First up, I want to mention Tananarive Due. While Tananarive is primarily looked at as a Science Fiction writer some of her novels can also be looked at as horror. In 2012 Tananarive co-wrote a zombie novel with her husband Steven Barnes. The book is called Devil’s Wake, its set in a post-apocalyptic future where a school bus full of young people try to escape the walking dead and human raiders as society crumbles around them. Tananarive Due is also the writer of the African Immortals series which has been compared to Anne Rice’s Vampire chronicles. The storyline is about an Ethiopian sect that traded their humanity to be immortal.
Also I briefly mentioned Andre Duza in my previous post on African-American horror writers. Andre writes hard-core horror mixed with with humor and social commentary. He has written several short stories and novels including Dead Bitch Army about a zombie woman out for revenge after the apocalypse. Another of Andre’s novels is Jesus Freaks which takes place on Easter morning in 2015. Detective Phillip Makane woke up to a world of bleeding rain, a homicidal ghost and thousands of zombies along with two men with powers claiming to be Jesus. Andre Duza has also written the hardcore pulp novella about dog fighting and black magic called Son of A Bitch with Wrath James White.
Just recently I heard of another author named Sumiko Saulson. She has written three novels and a collection of short stories called Things That Go Bump In My Head. One of her novels is called Solitude which is about people who wake up and find they are all alone in San Francisco. The story follows the characters as they try to figure out what happened as they explore the deserted city. One review I read for this book compared it to Stephen King’s The Stand and The Dark Tower. Another one by Sumiko is The Moon Cried Blood which is about a woman named Leticia who is growing up in Los Angeles in 1975 and has just discovered she comes from a long line of witches.
Getting back to the zombie theme you might want to check out George L. Cook III’s The Dead War Series. There are three books in this series, they are set in the future and tell the tale of an army battling the undead. Some of the reviews on this one say its a fun time and not to read it on a full stomach.
Another author with some good horror titles to her name is L. Marie Wood. Her debut novel is Crescendo: Welcome Home death Awaits. This one is about a man haunted by a family curse. When he dreams, people die and now he has to try to break the curse and keep from going insane. Some of her other works include Caliginy and The Promise Keeper.
Next up is Qwantu Amaru who’s book One Blood won a 2012 international book award, a National Indie Excellence award and several other honors. One Blood tells the story of Lincoln Baker a man in prison who orchestrates the kidnapping of the daughter of the governor of Louisiana. He also resurrects a family curse which goes back to slavery. This book has received great reviews and has been recommended by Brandon Massey.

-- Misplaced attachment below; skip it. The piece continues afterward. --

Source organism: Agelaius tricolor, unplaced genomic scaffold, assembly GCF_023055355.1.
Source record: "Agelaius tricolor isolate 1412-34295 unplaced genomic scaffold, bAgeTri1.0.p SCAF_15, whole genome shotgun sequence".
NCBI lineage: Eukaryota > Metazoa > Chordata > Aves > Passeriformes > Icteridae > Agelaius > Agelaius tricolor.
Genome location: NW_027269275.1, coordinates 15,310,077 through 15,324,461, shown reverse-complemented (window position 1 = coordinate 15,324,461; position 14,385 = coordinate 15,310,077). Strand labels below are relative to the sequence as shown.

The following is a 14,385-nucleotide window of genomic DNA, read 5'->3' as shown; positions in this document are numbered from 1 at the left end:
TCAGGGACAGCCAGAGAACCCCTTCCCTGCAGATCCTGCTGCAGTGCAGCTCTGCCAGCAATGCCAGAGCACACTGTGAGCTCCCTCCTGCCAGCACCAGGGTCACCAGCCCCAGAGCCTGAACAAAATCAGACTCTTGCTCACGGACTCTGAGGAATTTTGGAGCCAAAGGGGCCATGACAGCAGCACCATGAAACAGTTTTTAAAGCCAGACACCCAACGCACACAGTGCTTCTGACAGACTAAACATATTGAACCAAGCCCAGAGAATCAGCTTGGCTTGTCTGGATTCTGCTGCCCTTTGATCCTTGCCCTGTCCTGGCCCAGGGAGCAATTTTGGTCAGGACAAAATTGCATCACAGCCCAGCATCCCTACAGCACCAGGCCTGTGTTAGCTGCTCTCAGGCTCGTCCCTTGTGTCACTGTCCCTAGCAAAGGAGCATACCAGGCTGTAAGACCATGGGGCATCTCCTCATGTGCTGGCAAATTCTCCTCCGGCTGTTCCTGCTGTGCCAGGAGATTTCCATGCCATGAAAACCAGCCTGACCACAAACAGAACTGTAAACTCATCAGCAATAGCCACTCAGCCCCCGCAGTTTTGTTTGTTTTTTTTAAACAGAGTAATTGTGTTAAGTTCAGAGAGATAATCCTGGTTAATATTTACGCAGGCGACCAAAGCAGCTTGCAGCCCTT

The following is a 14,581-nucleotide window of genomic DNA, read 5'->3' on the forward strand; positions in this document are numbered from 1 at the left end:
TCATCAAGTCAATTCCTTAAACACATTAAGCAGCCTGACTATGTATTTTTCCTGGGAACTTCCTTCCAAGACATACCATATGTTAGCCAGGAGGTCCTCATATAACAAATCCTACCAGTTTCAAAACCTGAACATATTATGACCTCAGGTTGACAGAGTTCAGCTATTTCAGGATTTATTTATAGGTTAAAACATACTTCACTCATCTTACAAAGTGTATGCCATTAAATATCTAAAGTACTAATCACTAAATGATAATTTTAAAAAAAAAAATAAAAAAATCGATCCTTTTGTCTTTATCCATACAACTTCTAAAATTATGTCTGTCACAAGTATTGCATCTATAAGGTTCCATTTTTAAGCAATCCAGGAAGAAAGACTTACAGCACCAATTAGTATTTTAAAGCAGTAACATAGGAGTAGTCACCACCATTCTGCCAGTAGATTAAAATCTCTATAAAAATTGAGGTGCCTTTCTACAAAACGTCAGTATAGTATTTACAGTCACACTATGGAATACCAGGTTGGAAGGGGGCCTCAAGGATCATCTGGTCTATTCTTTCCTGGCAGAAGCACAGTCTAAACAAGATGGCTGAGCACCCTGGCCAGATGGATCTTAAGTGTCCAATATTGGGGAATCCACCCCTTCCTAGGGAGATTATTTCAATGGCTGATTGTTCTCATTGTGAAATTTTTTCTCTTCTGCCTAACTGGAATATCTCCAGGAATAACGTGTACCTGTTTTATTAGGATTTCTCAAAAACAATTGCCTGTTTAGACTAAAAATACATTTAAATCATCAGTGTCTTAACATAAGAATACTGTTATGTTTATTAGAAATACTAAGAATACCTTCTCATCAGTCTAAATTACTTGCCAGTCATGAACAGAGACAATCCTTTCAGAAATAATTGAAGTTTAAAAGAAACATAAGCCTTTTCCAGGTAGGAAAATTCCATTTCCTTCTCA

Writing more for the young adult audience is A.J. Harper. A.J. started the Night Biters series which is geared towards fans of Harry Potter and Twilight but with much more ethnic diversity and in an urban setting. The story follows 16 year old Jamilah and 14-year-old Omari who arrive in Oakland to live with their aunt and Uncle. They are given a mysterious CD that gives them information about the danger of vampires and they soon became caught up in a street war between vampire gangs.
Another Author that I need to talk about is Tize W. Clark. Tize has been referred to as the new king of horror. His first novel is called The Maze which is a horrifying journey from the streets of New York to the Mountains of New Mexico and back. Another book by a new author is The Dark Side Of Grace by M.L. Cooper. This is a paranormal romance novel about two lovers that try to uncover the truth about their family’s haunted slave past.
Keeping with newer authors, If you are into short horror fiction check out Afro-American Stories Of Fright From The Old South by Darnell Wright which also comes with a down home southern recipe. If you like psychological horror check out Abstract Murder by A.L. Peck. The description of this one says that if you like Pulp Fiction and Silence of The Lambs then you will want to check this one out. One more independent author that was brought to my attention by Sumiko Saulson is Ron Huston whose first novel is called The Rogue Prophet. This is a classic tale of good versus evil set in a place of worship. I also don’t want to forget to mention J. Malcom Stewart who wrote The Eyes Of The Stars which I have reviewed on this blog.
This is an incomplete list of African-American writers and comes mostly from comments made after my first blog post on the subject. If you’re looking for more authors check out Nerdy girl’s blog post here. If you have anyone else to add, please leave a comment.